Bear Activity Abundant in Western Montana

Leading up to winter, bears are on the hunt for food and wildlife managers are reminding the public to be 'bear aware'

By Tristan Scott
In this 2018 image, a food-conditioned grizzly bear prompted camping restrictions in Glacier National Park. Courtesy National Park Service

Grizzly and black bears are roaming the Flathead in greater abundance as they prepare to den up for the winter, scouring the valley floor for lower-elevation food sources after exhausting this year’s supply of bulbs and berries.

The bears’ seasonal sate is known as “hyperphagia,” and this season’s early snowfall can lead critters astray from natural food sources. Meanwhile, as the ever-expanding human-wildlife interface continues to overlap, the bears are increasingly running into conflict with people, exasperating wildlife officials who urge residents in bear country to reduce conflicts by taking simple steps, like picking their fruit trees, locking up trash and storing pet and livestock feed indoors.

“This has been an extremely busy year,” Erik Wenum, bear and lion specialist with the Montana Fish, Wildlife and Parks, said.

The potential for conflict has been underscored by recent management actions involving grizzly bears in the Northern Continental Divide Ecosystem, which spans much of Northwest Montana.

Most of the recent reports involve bears seeking food attractants, such as domestic fruit trees, garbage, and other food sources near residences, Wenum said.

To help with domestic fruit, FWP has established a Facebook page called Flathead Fruit Gleaning, where residents can post about trees that need to be picked and others can express their interest in picking up fruit. The goal is to prevent bears from becoming food conditioned by accessing food sources near residences. A food-conditioned animal actively seeks unnatural food rewards, has lost its natural foraging behavior, and can be dangerous.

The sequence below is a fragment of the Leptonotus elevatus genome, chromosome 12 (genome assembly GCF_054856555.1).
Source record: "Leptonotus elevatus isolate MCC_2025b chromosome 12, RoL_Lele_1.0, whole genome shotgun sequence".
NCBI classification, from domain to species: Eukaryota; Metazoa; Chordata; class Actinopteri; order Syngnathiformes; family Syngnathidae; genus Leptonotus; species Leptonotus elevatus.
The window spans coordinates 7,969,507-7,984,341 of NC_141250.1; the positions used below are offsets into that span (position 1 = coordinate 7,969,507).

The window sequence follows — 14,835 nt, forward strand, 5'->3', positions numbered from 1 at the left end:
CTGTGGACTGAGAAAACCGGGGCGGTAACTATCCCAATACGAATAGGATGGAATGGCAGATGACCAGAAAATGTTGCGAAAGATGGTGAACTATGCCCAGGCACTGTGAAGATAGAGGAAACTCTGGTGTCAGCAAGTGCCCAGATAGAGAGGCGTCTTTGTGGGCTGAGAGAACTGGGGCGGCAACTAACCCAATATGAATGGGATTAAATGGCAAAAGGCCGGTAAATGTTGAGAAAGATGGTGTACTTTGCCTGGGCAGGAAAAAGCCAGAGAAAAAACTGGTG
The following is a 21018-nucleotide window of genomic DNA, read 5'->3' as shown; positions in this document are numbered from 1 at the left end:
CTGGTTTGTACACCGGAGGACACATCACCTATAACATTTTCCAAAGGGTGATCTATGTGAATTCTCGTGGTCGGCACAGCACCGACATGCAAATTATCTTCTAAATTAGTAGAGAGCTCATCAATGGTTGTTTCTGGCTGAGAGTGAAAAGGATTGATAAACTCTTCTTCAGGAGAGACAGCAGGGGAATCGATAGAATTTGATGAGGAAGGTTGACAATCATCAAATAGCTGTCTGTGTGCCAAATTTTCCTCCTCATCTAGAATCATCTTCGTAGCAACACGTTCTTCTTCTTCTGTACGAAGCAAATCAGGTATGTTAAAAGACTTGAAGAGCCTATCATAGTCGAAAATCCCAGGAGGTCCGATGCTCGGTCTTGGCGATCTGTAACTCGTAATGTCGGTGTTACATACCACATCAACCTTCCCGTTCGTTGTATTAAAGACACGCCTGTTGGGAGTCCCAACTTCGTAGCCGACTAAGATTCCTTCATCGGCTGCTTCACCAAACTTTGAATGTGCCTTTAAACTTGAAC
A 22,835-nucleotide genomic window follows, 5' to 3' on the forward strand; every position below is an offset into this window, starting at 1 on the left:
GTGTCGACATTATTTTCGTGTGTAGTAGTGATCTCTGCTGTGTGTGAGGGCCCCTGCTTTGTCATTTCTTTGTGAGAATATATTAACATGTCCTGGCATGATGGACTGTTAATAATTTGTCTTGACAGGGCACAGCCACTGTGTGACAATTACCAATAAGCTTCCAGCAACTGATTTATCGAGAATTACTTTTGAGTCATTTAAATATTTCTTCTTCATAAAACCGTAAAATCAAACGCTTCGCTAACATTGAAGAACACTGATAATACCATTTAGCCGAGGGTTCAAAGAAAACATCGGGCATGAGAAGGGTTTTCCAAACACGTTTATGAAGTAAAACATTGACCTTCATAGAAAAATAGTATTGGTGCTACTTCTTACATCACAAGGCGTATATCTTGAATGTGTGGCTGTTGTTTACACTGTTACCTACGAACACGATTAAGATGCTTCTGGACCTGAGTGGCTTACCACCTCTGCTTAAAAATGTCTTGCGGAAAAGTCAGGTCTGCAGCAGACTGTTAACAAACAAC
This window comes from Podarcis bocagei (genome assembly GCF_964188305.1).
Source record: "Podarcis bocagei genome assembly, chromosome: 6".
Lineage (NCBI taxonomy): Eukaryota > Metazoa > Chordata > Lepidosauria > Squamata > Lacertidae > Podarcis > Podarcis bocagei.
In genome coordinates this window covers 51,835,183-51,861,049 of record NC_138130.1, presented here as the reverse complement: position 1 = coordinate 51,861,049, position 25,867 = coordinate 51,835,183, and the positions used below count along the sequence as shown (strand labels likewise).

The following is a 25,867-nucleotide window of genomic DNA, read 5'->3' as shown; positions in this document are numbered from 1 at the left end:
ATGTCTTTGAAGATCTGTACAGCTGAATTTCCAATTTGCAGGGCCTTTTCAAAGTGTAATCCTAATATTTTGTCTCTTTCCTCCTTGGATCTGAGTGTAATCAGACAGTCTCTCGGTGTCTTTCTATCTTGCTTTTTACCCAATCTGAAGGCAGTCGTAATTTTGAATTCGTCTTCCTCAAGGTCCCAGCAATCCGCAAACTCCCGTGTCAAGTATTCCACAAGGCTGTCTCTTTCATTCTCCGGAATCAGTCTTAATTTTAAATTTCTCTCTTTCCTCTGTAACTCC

This fall, wildlife officials reported numerous instances of having to capture and relocate bears, as well as other conflicts. Here is a summary of the agency’s reports.

Sept. 11

FWP bear specialists captured a sub-adult male grizzly bear off East Edgewood Drive in Whitefish after the bruin killed a pig and fed on fruit trees near a private residence.

This was the first time this bear had been captured and involved in a reported conflict near residences. The bear was not observed acting aggressively, and FWP moved it to a remote section of the Flathead National Forest along the east side of Hungry Horse Reservoir.

Sept. 26

At 5:30 a.m., a motorist on Montana Highway 40 east of Whitefish struck and killed a female grizzly bear cub. An adult female grizzly bear and another cub were reported by witnesses, but they weren’t involved the accident. FWP officials collected the carcass from the site.

Oct. 13

FWP bear specialists captured a sub-adult male grizzly bear north of U.S. Highway 2 on private property next to the Columbia Falls Aluminum Company property. FWP was attempting to capture a female grizzly bear with a yearling that was feeding from domestic fruit trees and garbage near residences but instead captured the male bear, which was also believed to be eating from garbage in the area. The bears were not observed to be acting aggressively and FWP moved the bear to a remote section of the Flathead National Forest up Dead Horse Creek, in the North Fork Flathead River.

Oct. 13

An FWP bear specialist captured an adult male grizzly bear west of Pendroy on the Rocky Mountain Front after the bear entered an open garage and fed on treated grain. Agricultural producers saw the bear in the garbage and reported it to FWP. The bear was not observed acting aggressively but remained in the garage. FWP captured the bear, which had been previously captured for research but did not have an FWP conflict record. The bear was relocated to the Puzzle Creek drainage of Flathead National Forest after consultation with the U.S. Fish and Wildlife service. The producer is installing a garage door on one side of the garage and is considering bear deterrence options from FWP for the other entrance. FWP also provided the producer bear spray to carry in case of a surprise encounter, which are the most common cause of grizzly bear attacks.

Oct. 21

FWP bear specialists captured an adult female grizzly bear and male cub on private property off Columbia Falls Stage Road near Columbia Falls. The bears were reportedly tipping over garbage cans at residences near the Flathead River south of town and eating domestic fruit that had fallen into residential yards. The bears were also photographed accessing unsecured garbage on a back porch of a residence. The adult female was previously captured for a research project and is 19 years old. It previously denned in Glacier National Park, and FWP moved the bears to the Logan Creek area in the park after consulting with the National Park Service and U.S. Fish and Wildlife Service.

To report grizzly bear activity in the greater Flathead Valley, the public can call FWP bear management specialists at (406) 250-1265.

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